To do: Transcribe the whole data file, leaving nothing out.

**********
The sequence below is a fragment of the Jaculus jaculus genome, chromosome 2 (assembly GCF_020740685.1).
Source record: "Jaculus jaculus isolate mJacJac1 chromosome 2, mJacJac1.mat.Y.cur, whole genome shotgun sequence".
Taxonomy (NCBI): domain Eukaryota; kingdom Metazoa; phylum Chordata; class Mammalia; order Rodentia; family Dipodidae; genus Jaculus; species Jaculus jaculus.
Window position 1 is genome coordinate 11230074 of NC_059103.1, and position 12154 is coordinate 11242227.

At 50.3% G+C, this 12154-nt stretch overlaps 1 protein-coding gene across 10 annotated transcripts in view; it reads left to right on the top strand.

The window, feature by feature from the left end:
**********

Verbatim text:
The sequence below is a fragment of the Jaculus jaculus genome, chromosome 2 (assembly GCF_020740685.1).
Source record: "Jaculus jaculus isolate mJacJac1 chromosome 2, mJacJac1.mat.Y.cur, whole genome shotgun sequence".
Taxonomy (NCBI): domain Eukaryota; kingdom Metazoa; phylum Chordata; class Mammalia; order Rodentia; family Dipodidae; genus Jaculus; species Jaculus jaculus.
Window position 1 is genome coordinate 11230074 of NC_059103.1, and position 12154 is coordinate 11242227.

At 50.3% G+C, this 12154-nt stretch overlaps 1 protein-coding gene across 10 annotated transcripts in view; it reads left to right on the top strand.

The window, feature by feature from the left end: